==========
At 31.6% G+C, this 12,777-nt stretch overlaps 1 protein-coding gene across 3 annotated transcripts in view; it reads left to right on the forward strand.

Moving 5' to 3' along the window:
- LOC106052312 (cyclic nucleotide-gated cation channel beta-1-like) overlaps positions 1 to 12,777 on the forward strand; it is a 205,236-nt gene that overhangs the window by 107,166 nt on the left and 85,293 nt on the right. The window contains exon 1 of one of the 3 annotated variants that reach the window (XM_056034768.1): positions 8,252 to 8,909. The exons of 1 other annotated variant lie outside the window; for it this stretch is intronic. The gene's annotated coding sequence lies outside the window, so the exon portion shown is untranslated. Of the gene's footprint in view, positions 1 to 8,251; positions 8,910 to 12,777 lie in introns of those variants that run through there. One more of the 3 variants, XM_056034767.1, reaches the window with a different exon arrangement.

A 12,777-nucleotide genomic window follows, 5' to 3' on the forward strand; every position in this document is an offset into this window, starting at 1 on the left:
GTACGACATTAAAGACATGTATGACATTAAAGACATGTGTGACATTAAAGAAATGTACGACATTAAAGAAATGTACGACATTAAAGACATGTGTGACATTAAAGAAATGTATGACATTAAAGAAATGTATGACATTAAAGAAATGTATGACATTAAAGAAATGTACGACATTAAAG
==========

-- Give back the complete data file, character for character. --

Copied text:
At 31.6% G+C, this 12,777-nt stretch overlaps 1 protein-coding gene across 3 annotated transcripts in view; it reads left to right on the forward strand.

Moving 5' to 3' along the window:
- LOC106052312 (cyclic nucleotide-gated cation channel beta-1-like) overlaps positions 1 to 12,777 on the forward strand; it is a 205,236-nt gene that overhangs the window by 107,166 nt on the left and 85,293 nt on the right. The window contains exon 1 of one of the 3 annotated variants that reach the window (XM_056034768.1): positions 8,252 to 8,909. The exons of 1 other annotated variant lie outside the window; for it this stretch is intronic. The gene's annotated coding sequence lies outside the window, so the exon portion shown is untranslated. Of the gene's footprint in view, positions 1 to 8,251; positions 8,910 to 12,777 lie in introns of those variants that run through there. One more of the 3 variants, XM_056034767.1, reaches the window with a different exon arrangement.

A 12,777-nucleotide genomic window follows, 5' to 3' on the forward strand; every position in this document is an offset into this window, starting at 1 on the left:
GTACGACATTAAAGACATGTATGACATTAAAGACATGTGTGACATTAAAGAAATGTACGACATTAAAGAAATGTACGACATTAAAGACATGTGTGACATTAAAGAAATGTATGACATTAAAGAAATGTATGACATTAAAGAAATGTATGACATTAAAGAAATGTACGACATTAAAG